When Berkshire Hathaway (BRK.A -0.73%) (BRK.B -1.06%) CEO Warren Buffett makes a move, Wall Street wisely pays attention. That's because in his more than 57 years at the helm of Berkshire Hathaway, he's led his company's Class A shares (BRK.A) to a greater than 3,600,000% return and outperformed the benchmark S&P 500 by a factor of well over 100.

The great thing about riding the Oracle of Omaha's coattails is that it can be done with ease. Money managers with more than $100 million in assets under management are required to file Form 13F with the Securities and Exchange Commission (SEC) on a quarterly basis. A 13F is effectively an under-the-hood look at what the brightest money managers have been buying, selling, and holding in the most recently ended quarter. Berkshire Hathaway should be filing its 13F with the SEC after the market closes next Monday, Aug. 15, 2022.

Warren Buffett at his company's annual shareholder meeting.

Berkshire Hathaway CEO Warren Buffett. Image source: The Motley Fool.

Curious investors use 13F filings to ride Buffett's coattails

Investors have been able to use Berkshire's 13Fs to track and mirror Warren Buffett's trades, should they choose to do so.

For example, the Oracle of Omaha has been a big buyer of oil stocks in 2022. During the first three months of the year, Berkshire purchased almost 121 million shares of Chevron (CVX -0.06%) and has consistently been adding to Occidental Petroleum (OXY -0.21%). The latest SEC filing has Berkshire's position in Occidental at north of 181 million shares. Keep in mind Buffett's company also owns $10 billion worth of preferred stock in Occidental that's yielding 8% annually.

Warren Buffett's new-found love of energy stocks can be taken as a sign that he believes oil and natural gas prices will remain elevated for years to come. This isn't a far-fetched prognostication given that drilling and infrastructure investments were pared down significantly by major oil and gas companies during the pandemic. Add to that Russia's invasion of Ukraine, and there's a clear supply problem for the global energy complex that won't be easily remedied.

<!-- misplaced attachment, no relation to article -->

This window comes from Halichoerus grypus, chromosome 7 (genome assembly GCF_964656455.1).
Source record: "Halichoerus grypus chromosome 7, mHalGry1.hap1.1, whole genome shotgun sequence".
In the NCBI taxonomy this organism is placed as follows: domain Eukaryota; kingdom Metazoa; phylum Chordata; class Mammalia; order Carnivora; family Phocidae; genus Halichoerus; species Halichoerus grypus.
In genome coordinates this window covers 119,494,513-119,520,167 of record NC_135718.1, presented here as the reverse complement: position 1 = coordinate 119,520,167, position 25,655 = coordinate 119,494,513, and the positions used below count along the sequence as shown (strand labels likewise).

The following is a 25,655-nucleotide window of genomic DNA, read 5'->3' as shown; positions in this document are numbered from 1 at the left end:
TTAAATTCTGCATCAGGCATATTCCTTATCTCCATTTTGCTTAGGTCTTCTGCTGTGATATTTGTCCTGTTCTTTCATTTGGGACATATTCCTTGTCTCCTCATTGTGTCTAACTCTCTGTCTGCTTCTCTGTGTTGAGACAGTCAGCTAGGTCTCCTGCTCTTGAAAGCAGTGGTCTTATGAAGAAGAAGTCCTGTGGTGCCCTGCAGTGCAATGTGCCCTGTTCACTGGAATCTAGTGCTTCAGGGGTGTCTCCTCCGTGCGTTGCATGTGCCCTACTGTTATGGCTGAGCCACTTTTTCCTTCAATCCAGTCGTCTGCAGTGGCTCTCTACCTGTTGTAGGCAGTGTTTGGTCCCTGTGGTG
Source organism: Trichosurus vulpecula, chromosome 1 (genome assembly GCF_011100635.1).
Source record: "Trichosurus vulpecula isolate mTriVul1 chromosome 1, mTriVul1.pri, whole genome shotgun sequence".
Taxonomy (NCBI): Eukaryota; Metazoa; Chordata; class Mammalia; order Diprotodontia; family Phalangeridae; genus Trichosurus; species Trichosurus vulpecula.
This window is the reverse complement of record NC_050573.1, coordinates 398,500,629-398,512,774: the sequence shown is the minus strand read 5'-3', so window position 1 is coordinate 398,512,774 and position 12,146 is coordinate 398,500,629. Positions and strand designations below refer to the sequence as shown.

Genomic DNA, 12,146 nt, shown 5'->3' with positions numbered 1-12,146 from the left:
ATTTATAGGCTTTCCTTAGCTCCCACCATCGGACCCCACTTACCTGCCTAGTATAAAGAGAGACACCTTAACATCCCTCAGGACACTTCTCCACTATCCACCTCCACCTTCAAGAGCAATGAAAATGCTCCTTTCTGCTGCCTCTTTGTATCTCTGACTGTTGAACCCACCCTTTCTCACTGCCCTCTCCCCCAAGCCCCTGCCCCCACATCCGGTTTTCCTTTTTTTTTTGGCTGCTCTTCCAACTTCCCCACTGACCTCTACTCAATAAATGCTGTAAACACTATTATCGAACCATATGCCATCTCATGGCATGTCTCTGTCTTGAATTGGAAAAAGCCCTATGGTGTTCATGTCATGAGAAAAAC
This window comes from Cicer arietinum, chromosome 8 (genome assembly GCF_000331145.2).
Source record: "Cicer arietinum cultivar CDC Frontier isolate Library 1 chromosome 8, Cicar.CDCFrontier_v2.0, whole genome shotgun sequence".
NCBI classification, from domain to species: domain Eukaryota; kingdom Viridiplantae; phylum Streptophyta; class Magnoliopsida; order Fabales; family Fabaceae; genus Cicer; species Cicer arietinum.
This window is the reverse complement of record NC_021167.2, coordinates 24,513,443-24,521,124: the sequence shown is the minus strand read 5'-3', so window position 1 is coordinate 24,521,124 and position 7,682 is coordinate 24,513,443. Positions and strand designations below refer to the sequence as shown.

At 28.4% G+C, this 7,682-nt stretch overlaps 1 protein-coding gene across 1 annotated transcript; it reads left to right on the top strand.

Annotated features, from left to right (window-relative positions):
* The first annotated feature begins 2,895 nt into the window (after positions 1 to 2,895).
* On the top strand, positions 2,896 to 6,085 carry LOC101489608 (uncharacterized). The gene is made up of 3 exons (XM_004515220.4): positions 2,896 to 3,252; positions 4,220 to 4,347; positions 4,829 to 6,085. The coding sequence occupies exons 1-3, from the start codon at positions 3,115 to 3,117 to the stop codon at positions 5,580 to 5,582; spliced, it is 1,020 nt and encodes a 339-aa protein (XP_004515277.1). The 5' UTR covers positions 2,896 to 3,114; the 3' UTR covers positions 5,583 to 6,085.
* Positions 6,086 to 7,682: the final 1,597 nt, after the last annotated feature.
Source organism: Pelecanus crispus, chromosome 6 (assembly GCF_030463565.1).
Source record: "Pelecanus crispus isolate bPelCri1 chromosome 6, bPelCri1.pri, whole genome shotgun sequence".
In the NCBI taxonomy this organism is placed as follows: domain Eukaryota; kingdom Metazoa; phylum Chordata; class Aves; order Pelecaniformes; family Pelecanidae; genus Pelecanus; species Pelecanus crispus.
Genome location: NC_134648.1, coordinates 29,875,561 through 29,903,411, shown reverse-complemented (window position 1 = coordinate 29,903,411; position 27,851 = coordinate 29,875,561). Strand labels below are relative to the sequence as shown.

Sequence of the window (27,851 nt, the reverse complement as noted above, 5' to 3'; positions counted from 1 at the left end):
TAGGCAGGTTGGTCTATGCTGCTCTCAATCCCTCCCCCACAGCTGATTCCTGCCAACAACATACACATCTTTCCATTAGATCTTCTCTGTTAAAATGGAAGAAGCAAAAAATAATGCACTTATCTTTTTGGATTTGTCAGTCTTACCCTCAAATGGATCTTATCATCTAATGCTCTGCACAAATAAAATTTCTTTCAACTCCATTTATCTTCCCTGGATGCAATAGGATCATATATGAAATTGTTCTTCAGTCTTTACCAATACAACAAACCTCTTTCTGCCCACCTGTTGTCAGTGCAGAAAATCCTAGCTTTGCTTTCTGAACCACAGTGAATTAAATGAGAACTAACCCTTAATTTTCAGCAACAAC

Investors have also seen the Oracle of Omaha continue to grow his company's position in Apple (AAPL 0.62%). Previously referred to by Warren Buffett as one of Berkshire Hathaway's "four giants," Apple accounted for 42.5% of Berkshire's $354 billion of invested assets as of this past weekend.

Apple has an extremely well-recognized brand, a loyal customer base, and has ridden a wave of innovation since the mid-2000s to become the largest publicly traded company in the United States. The company's iPhone dominates U.S. smartphone market share, and its CEO, Tim Cook, is overseeing a multiyear transition that focuses on subscription services.

A stopwatch with the words, Time to Buy.

Image source: Getty Images.

The "hidden" stock Warren Buffett has plowed $62 billion into since 2018

However, you might be surprised to learn that Berkshire Hathaway's 13F doesn't tell the full story about where Buffett and his investing team are putting the company's money to work. There's one stock Buffett has purchased more of over the past four years than any other holding in the company's investment portfolio -- and you won't find it in a 13F.